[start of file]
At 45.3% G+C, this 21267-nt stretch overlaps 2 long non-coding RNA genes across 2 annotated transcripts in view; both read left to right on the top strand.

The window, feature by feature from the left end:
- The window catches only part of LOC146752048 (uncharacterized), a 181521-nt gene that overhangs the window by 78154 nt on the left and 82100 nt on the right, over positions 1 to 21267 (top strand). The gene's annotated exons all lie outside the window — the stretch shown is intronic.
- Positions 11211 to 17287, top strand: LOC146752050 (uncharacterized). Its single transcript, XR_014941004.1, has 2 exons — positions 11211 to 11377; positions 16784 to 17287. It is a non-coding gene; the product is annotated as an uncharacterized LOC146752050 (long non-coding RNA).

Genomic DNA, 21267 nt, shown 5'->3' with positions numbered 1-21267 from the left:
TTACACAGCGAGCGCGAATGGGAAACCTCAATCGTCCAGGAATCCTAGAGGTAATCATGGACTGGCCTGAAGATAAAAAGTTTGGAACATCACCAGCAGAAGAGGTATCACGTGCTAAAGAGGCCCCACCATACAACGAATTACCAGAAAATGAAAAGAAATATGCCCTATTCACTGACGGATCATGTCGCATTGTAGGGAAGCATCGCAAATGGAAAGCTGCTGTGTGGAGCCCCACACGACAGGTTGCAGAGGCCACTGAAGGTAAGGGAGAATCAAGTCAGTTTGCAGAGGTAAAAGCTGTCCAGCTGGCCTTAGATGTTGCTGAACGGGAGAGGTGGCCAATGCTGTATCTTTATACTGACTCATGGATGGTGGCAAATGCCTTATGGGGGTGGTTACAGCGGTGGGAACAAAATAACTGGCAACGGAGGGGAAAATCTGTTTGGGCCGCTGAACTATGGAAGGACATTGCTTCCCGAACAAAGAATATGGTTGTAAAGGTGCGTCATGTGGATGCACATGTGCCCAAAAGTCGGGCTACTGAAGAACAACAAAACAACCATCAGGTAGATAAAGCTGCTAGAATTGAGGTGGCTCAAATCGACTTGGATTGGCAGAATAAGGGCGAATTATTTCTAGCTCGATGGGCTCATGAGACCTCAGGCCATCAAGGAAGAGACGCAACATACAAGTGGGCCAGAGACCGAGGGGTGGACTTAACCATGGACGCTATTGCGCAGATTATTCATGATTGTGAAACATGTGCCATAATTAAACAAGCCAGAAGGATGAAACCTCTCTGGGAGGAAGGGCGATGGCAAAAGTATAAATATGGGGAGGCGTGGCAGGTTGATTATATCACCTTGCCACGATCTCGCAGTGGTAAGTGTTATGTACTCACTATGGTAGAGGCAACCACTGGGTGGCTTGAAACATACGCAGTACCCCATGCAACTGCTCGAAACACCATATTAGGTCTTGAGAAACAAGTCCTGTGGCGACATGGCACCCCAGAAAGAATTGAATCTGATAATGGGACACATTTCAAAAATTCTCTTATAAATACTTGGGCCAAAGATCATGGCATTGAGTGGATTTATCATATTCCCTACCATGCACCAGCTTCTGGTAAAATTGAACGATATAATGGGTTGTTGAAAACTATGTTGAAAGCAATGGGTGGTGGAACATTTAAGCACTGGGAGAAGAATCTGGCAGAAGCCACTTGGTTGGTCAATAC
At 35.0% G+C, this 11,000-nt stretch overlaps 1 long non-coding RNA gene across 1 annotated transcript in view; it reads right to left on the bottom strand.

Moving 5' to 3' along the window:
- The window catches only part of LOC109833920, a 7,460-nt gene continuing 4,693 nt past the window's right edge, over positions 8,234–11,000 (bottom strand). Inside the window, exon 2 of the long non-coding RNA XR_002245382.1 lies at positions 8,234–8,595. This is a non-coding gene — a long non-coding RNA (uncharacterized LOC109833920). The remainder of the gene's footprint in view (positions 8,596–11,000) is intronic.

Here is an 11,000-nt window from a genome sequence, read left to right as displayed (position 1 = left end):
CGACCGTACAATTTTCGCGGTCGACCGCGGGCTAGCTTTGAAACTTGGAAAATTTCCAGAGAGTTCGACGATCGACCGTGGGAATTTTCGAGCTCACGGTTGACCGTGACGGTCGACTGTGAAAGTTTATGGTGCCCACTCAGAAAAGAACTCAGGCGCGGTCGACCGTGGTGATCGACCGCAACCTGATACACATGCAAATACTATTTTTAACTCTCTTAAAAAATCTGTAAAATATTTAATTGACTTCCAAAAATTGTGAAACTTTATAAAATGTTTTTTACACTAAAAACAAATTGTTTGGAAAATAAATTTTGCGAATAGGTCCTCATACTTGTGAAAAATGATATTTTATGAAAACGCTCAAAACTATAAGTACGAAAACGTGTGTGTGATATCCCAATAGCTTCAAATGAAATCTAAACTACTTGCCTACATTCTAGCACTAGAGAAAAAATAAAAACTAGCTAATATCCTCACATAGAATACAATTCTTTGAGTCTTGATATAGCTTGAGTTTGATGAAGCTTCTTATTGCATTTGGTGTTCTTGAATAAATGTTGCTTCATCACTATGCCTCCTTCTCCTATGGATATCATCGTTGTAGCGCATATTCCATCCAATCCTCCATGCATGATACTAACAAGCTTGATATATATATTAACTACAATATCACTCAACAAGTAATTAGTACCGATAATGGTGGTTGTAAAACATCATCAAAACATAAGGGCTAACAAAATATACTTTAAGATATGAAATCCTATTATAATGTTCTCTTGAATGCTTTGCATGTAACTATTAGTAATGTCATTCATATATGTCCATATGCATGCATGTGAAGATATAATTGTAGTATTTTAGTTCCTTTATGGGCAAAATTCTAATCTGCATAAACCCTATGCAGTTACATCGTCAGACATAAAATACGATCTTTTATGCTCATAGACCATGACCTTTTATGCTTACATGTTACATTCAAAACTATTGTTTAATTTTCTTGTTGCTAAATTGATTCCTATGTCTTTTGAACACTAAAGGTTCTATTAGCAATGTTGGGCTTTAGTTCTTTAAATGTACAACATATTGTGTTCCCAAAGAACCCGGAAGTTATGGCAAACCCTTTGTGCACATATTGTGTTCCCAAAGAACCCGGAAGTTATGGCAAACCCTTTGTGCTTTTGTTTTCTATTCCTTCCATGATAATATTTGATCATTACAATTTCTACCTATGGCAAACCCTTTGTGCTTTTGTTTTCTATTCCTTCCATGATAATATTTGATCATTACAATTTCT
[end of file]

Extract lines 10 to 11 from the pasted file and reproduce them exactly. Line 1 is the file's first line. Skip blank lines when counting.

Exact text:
Here is an 11,000-nt window from a genome sequence, read left to right as displayed (position 1 = left end):
CGACCGTACAATTTTCGCGGTCGACCGCGGGCTAGCTTTGAAACTTGGAAAATTTCCAGAGAGTTCGACGATCGACCGTGGGAATTTTCGAGCTCACGGTTGACCGTGACGGTCGACTGTGAAAGTTTATGGTGCCCACTCAGAAAAGAACTCAGGCGCGGTCGACCGTGGTGATCGACCGCAACCTGATACACATGCAAATACTATTTTTAACTCTCTTAAAAAATCTGTAAAATATTTAATTGACTTCCAAAAATTGTGAAACTTTATAAAATGTTTTTTACACTAAAAACAAATTGTTTGGAAAATAAATTTTGCGAATAGGTCCTCATACTTGTGAAAAATGATATTTTATGAAAACGCTCAAAACTATAAGTACGAAAACGTGTGTGTGATATCCCAATAGCTTCAAATGAAATCTAAACTACTTGCCTACATTCTAGCACTAGAGAAAAAATAAAAACTAGCTAATATCCTCACATAGAATACAATTCTTTGAGTCTTGATATAGCTTGAGTTTGATGAAGCTTCTTATTGCATTTGGTGTTCTTGAATAAATGTTGCTTCATCACTATGCCTCCTTCTCCTATGGATATCATCGTTGTAGCGCATATTCCATCCAATCCTCCATGCATGATACTAACAAGCTTGATATATATATTAACTACAATATCACTCAACAAGTAATTAGTACCGATAATGGTGGTTGTAAAACATCATCAAAACATAAGGGCTAACAAAATATACTTTAAGATATGAAATCCTATTATAATGTTCTCTTGAATGCTTTGCATGTAACTATTAGTAATGTCATTCATATATGTCCATATGCATGCATGTGAAGATATAATTGTAGTATTTTAGTTCCTTTATGGGCAAAATTCTAATCTGCATAAACCCTATGCAGTTACATCGTCAGACATAAAATACGATCTTTTATGCTCATAGACCATGACCTTTTATGCTTACATGTTACATTCAAAACTATTGTTTAATTTTCTTGTTGCTAAATTGATTCCTATGTCTTTTGAACACTAAAGGTTCTATTAGCAATGTTGGGCTTTAGTTCTTTAAATGTACAACATATTGTGTTCCCAAAGAACCCGGAAGTTATGGCAAACCCTTTGTGCACATATTGTGTTCCCAAAGAACCCGGAAGTTATGGCAAACCCTTTGTGCTTTTGTTTTCTATTCCTTCCATGATAATATTTGATCATTACAATTTCTACCTATGGCAAACCCTTTGTGCTTTTGTTTTCTATTCCTTCCATGATAATATTTGATCATTACAATTTCT